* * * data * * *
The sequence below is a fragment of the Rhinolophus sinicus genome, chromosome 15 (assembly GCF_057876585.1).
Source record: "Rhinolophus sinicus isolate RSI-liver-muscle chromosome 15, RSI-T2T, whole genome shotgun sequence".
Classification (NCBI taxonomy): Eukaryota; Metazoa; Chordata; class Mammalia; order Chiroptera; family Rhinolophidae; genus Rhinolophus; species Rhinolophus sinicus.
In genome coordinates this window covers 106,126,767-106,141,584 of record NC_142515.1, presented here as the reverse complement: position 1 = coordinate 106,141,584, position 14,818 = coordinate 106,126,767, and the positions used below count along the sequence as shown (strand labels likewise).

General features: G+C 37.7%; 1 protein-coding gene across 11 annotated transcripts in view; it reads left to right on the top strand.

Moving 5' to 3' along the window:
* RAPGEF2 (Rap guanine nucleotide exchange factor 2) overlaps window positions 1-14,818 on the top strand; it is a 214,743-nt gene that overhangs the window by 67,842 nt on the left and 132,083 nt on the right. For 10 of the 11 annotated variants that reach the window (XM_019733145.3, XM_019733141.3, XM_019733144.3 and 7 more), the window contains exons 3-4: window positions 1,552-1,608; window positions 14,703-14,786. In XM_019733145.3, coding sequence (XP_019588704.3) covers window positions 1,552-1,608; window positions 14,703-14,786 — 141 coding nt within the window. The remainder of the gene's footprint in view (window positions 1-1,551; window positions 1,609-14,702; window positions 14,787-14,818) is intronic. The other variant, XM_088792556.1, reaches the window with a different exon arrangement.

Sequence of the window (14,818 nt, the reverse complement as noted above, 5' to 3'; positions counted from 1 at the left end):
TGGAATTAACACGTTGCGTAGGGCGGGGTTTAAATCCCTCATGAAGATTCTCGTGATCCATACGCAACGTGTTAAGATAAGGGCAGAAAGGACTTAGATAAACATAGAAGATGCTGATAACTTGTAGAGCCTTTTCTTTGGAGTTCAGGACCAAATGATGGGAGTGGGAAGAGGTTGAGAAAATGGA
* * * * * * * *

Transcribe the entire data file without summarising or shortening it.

The sequence below is a fragment of the Rhinolophus sinicus genome, chromosome 15 (assembly GCF_057876585.1).
Source record: "Rhinolophus sinicus isolate RSI-liver-muscle chromosome 15, RSI-T2T, whole genome shotgun sequence".
Classification (NCBI taxonomy): Eukaryota; Metazoa; Chordata; class Mammalia; order Chiroptera; family Rhinolophidae; genus Rhinolophus; species Rhinolophus sinicus.
In genome coordinates this window covers 106,126,767-106,141,584 of record NC_142515.1, presented here as the reverse complement: position 1 = coordinate 106,141,584, position 14,818 = coordinate 106,126,767, and the positions used below count along the sequence as shown (strand labels likewise).

General features: G+C 37.7%; 1 protein-coding gene across 11 annotated transcripts in view; it reads left to right on the top strand.

Moving 5' to 3' along the window:
* RAPGEF2 (Rap guanine nucleotide exchange factor 2) overlaps window positions 1-14,818 on the top strand; it is a 214,743-nt gene that overhangs the window by 67,842 nt on the left and 132,083 nt on the right. For 10 of the 11 annotated variants that reach the window (XM_019733145.3, XM_019733141.3, XM_019733144.3 and 7 more), the window contains exons 3-4: window positions 1,552-1,608; window positions 14,703-14,786. In XM_019733145.3, coding sequence (XP_019588704.3) covers window positions 1,552-1,608; window positions 14,703-14,786 — 141 coding nt within the window. The remainder of the gene's footprint in view (window positions 1-1,551; window positions 1,609-14,702; window positions 14,787-14,818) is intronic. The other variant, XM_088792556.1, reaches the window with a different exon arrangement.

Sequence of the window (14,818 nt, the reverse complement as noted above, 5' to 3'; positions counted from 1 at the left end):
TGGAATTAACACGTTGCGTAGGGCGGGGTTTAAATCCCTCATGAAGATTCTCGTGATCCATACGCAACGTGTTAAGATAAGGGCAGAAAGGACTTAGATAAACATAGAAGATGCTGATAACTTGTAGAGCCTTTTCTTTGGAGTTCAGGACCAAATGATGGGAGTGGGAAGAGGTTGAGAAAATGGA